The present studies were undertaken to determine whether celecoxib is a transcriptional activator of de novo sphingolipid biosynthesis and induces ceramide-mediated apoptosis in hepatoma cells. Furthermore, we examined whether the activated de novo sphingolipid biosynthetic pathway mediates elevation of cellular ceramide regulates ER stress. Collectively, the results identified the apoptotic effects of celecoxib on hepatoma cells via the activation of ceramide synthesis and ER stress.

RESULTS

Celecoxib transcriptionally upregulates de novo sphingoliopid biosynthetic genes and elevates sphingolipid metabolites

Celecoxib is implicated in the elevation of cellular sphingolipids (12). Therefore, we investigated whether celecoxib transcriptionally upregulates SPTLC1 and SPTLC2. SPTLC1 and SPTLC2 are the two major subunits of serine palmitoyltransferase (SPT), which is the first and rate-limiting step of the sphingolipid biosynthetic pathway. We treated HepG2 cells with celecoxib at various time points. Eighty μM of celecoxib was chosen for this study because of its maximum inducing effect (data not shown). The expression of SPTLC1 and SPTLC2 mRNA and proteins was upregulated by celecoxib and SPT activity increased two-fold (Fig. 1A–C). To determine whether celecoxib alters the transcription of other sphingolipid biosynthetic genes, we measured the expression of genes in the de novo and sphingomyelinase pathways. We found that all ceramide synthase 1, 2, 3, 5, 6, alkaline ceramidases 2–3, acid ceramidase, and neutral ceramidase were upregulated in a time-dependent manner (Fig. 1D). However, the expression of dihydroceramide desaturase, sphingosine kinase 2, and ceramide synthase 4 was not altered. In addition, sphingomyelinases were also upregulated in a time-dependent manner (Fig. 1D). These results suggest that celecoxib-mediated ceramide elevation was due to the transcriptional activation of both the de novo and sphingomyelinase pathways.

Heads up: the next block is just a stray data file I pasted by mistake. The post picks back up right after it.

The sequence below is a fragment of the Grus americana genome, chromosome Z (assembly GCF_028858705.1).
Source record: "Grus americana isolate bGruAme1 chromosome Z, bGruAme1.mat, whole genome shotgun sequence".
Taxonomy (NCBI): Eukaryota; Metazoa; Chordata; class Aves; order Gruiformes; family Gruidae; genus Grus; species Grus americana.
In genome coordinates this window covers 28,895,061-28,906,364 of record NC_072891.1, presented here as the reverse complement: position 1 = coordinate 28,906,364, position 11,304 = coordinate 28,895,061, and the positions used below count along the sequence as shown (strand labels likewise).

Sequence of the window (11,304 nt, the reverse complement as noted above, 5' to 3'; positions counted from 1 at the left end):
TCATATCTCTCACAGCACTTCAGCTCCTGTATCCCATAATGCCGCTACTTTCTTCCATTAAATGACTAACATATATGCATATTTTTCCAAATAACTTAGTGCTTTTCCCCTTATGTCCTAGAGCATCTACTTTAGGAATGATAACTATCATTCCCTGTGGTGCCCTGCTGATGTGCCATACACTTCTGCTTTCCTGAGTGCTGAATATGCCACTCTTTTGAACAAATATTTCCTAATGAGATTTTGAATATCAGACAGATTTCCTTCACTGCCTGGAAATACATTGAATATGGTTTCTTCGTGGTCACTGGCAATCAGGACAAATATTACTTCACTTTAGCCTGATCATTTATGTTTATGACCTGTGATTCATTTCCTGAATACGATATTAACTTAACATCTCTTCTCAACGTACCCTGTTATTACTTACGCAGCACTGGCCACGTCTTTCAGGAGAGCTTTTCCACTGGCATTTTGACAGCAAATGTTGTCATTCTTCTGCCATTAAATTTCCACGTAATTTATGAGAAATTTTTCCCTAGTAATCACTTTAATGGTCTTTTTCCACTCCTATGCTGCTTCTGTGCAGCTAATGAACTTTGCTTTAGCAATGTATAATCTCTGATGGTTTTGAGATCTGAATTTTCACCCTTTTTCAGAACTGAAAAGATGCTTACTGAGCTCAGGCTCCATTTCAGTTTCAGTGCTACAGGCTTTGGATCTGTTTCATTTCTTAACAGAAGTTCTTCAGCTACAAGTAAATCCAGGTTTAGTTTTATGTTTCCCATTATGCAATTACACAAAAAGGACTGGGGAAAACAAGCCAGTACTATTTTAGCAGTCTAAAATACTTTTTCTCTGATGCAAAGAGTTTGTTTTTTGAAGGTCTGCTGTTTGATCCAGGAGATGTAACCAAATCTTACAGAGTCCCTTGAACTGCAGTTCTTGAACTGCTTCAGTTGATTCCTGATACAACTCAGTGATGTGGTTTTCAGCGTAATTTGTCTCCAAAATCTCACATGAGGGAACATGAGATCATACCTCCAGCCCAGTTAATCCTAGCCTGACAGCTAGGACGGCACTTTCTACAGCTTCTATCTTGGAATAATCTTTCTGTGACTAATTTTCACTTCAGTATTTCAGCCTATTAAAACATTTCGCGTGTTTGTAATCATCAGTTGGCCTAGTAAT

Transcriptional activation of ceramide biosynthesis by celecoxib implies that sphingolipids would be elevated in HepG2 hepatoma cells. To assess this, we measured sphingolipids in HepG2 cells by LC/MS/MS after treatment with celecoxib at various time points. Total ceramide levels were elevated by celecoxib. The levels of long chain ceramides, including C16:0 and C18:0 ceramide, were elevated in a time-dependent manner, but the levels of very long chain ceramides, including C24:0 and C24:1 ceramide, were not changed (Fig. 1E). Sphinganine and sphingosine were elevated but S1P was not altered (Fig. 1F). In addition, all dihydroceramides were increased in a time-dependent manner (Fig. 1G). In contrast, sphingomyelin levels were not altered by celecoxib (Fig. 1H). These findings indicate that celecoxib-mediated induction of sphingolipid biosynthetic genes leads to the activation of de novo sphingolipid biosynthesis and the elevation of sphingolipid levels. Increased levels of cytotoxic long chain ceramides implicate celecoxib in the production of apoptotic long chain ceramide and the initiation of apoptotic events.

Celecoxib activates ER stress in HepG2 hepatoma cells

Next, we tested whether celecoxib activates ER stress in HepG2 cells. When we treated cells with celecoxib, mRNA levels of ATF4, ATF6, spliced XBP1 (sXBP1), GRP78, and CHOP were upregulated in a time-dependent manner (Fig. 2A–E). We also found that celecoxib increased the protein levels of ATF4, ATF6, sXBP-1, unspliced XBP1 (uXBP1), and CHOP until 6 hours of post-treatment (Fig. 2F). After 12 hours, celecoxib-induced expression of these proteins disappeared. This was probably due to the combined cytotoxic effects of celecoxib and ceramide-mediated apoptotic events. Interestingly, ATF6 and CHOP remained elevated until 12 hours of post-treatment (Fig. 2F). These results suggest that celecoxib is responsible for the activation of ER stress in HepG2 hepatoma cells.